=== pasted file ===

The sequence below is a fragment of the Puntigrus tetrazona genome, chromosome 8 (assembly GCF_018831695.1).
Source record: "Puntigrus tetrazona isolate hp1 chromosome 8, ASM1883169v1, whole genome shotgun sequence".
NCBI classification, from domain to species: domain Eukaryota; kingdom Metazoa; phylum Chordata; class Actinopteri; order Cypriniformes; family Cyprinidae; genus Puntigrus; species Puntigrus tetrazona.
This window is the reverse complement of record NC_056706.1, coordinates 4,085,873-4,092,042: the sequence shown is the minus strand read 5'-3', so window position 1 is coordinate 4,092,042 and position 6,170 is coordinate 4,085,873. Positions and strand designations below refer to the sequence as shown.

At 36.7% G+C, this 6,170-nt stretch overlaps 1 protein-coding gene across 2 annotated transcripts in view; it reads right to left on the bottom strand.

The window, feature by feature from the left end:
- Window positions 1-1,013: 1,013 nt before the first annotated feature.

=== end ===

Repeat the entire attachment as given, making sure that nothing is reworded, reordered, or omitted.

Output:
The sequence below is a fragment of the Puntigrus tetrazona genome, chromosome 8 (assembly GCF_018831695.1).
Source record: "Puntigrus tetrazona isolate hp1 chromosome 8, ASM1883169v1, whole genome shotgun sequence".
NCBI classification, from domain to species: domain Eukaryota; kingdom Metazoa; phylum Chordata; class Actinopteri; order Cypriniformes; family Cyprinidae; genus Puntigrus; species Puntigrus tetrazona.
This window is the reverse complement of record NC_056706.1, coordinates 4,085,873-4,092,042: the sequence shown is the minus strand read 5'-3', so window position 1 is coordinate 4,092,042 and position 6,170 is coordinate 4,085,873. Positions and strand designations below refer to the sequence as shown.

At 36.7% G+C, this 6,170-nt stretch overlaps 1 protein-coding gene across 2 annotated transcripts in view; it reads right to left on the bottom strand.

The window, feature by feature from the left end:
- Window positions 1-1,013: 1,013 nt before the first annotated feature.